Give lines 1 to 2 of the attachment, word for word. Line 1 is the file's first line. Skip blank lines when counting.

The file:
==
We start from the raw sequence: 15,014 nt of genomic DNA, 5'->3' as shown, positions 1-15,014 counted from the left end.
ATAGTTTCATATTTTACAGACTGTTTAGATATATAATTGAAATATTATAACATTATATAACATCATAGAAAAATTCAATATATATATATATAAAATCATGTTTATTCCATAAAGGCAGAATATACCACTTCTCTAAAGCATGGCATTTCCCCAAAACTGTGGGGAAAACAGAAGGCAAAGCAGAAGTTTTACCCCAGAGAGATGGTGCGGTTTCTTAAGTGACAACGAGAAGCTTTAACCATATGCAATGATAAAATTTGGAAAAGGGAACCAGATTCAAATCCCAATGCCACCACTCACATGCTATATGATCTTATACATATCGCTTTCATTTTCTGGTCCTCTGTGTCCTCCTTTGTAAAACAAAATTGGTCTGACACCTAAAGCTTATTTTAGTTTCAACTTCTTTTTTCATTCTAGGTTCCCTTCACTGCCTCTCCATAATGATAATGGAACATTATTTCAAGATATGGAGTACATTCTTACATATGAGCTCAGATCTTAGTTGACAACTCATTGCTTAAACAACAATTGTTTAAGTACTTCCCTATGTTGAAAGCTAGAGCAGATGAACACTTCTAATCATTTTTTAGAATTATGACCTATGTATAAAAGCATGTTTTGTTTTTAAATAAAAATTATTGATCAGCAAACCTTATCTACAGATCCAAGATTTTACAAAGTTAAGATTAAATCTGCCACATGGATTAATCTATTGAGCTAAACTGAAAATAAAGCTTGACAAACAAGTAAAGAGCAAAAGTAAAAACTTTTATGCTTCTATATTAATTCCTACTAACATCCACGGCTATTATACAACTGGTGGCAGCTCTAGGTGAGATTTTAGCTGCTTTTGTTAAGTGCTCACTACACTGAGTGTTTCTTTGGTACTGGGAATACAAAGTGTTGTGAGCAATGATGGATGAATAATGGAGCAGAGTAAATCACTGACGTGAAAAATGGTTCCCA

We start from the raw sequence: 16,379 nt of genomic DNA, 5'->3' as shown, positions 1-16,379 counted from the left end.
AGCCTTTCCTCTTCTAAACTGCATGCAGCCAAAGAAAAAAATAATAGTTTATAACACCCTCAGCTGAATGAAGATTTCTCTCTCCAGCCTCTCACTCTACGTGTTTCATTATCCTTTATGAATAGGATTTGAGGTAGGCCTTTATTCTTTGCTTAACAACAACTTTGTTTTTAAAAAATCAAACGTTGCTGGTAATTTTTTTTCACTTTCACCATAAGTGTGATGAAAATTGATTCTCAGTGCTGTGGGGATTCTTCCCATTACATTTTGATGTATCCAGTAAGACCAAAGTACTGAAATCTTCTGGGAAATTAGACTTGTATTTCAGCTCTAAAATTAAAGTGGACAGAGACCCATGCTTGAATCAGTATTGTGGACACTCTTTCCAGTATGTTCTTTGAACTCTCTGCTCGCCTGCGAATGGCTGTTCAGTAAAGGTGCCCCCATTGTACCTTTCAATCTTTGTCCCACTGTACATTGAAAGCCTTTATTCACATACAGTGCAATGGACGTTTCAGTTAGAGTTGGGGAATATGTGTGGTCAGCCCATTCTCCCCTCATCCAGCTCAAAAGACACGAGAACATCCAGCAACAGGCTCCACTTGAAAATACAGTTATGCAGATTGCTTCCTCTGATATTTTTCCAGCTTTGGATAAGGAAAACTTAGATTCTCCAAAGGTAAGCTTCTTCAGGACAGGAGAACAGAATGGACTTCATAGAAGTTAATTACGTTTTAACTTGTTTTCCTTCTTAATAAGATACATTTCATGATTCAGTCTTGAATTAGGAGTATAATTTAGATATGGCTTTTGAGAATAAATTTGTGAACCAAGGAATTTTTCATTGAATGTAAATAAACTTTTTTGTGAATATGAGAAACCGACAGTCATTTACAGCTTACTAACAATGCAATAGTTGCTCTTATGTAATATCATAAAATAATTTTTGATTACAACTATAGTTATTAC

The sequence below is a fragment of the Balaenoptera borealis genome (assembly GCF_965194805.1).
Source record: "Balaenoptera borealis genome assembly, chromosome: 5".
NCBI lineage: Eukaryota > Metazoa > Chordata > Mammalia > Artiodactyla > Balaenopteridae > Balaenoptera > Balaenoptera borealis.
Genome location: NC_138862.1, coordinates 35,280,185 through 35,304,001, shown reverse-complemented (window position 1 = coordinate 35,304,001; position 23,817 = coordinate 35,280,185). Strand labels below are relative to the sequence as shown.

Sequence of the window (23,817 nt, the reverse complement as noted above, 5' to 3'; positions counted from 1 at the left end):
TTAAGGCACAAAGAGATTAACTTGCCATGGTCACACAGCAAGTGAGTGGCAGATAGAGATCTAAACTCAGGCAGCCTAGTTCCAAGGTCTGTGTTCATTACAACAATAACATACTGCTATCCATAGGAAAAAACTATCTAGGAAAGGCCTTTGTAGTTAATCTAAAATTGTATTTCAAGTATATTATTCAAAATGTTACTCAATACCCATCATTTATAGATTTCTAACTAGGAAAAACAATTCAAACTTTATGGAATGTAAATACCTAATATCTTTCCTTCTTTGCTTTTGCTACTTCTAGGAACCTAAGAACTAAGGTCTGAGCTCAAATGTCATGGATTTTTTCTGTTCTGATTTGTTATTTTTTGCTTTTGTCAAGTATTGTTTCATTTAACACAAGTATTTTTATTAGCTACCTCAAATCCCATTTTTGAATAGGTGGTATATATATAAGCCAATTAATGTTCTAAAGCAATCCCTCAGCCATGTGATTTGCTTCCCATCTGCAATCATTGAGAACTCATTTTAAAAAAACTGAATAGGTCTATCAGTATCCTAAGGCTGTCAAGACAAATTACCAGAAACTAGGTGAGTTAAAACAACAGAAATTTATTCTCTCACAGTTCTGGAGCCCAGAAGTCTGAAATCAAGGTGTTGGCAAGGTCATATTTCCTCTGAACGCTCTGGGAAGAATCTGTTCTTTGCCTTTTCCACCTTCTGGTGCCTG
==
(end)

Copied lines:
We start from the raw sequence: 15,014 nt of genomic DNA, 5'->3' as shown, positions 1-15,014 counted from the left end.
ATAGTTTCATATTTTACAGACTGTTTAGATATATAATTGAAATATTATAACATTATATAACATCATAGAAAAATTCAATATATATATATATAAAATCATGTTTATTCCATAAAGGCAGAATATACCACTTCTCTAAAGCATGGCATTTCCCCAAAACTGTGGGGAAAACAGAAGGCAAAGCAGAAGTTTTACCCCAGAGAGATGGTGCGGTTTCTTAAGTGACAACGAGAAGCTTTAACCATATGCAATGATAAAATTTGGAAAAGGGAACCAGATTCAAATCCCAATGCCACCACTCACATGCTATATGATCTTATACATATCGCTTTCATTTTCTGGTCCTCTGTGTCCTCCTTTGTAAAACAAAATTGGTCTGACACCTAAAGCTTATTTTAGTTTCAACTTCTTTTTTCATTCTAGGTTCCCTTCACTGCCTCTCCATAATGATAATGGAACATTATTTCAAGATATGGAGTACATTCTTACATATGAGCTCAGATCTTAGTTGACAACTCATTGCTTAAACAACAATTGTTTAAGTACTTCCCTATGTTGAAAGCTAGAGCAGATGAACACTTCTAATCATTTTTTAGAATTATGACCTATGTATAAAAGCATGTTTTGTTTTTAAATAAAAATTATTGATCAGCAAACCTTATCTACAGATCCAAGATTTTACAAAGTTAAGATTAAATCTGCCACATGGATTAATCTATTGAGCTAAACTGAAAATAAAGCTTGACAAACAAGTAAAGAGCAAAAGTAAAAACTTTTATGCTTCTATATTAATTCCTACTAACATCCACGGCTATTATACAACTGGTGGCAGCTCTAGGTGAGATTTTAGCTGCTTTTGTTAAGTGCTCACTACACTGAGTGTTTCTTTGGTACTGGGAATACAAAGTGTTGTGAGCAATGATGGATGAATAATGGAGCAGAGTAAATCACTGACGTGAAAAATGGTTCCCA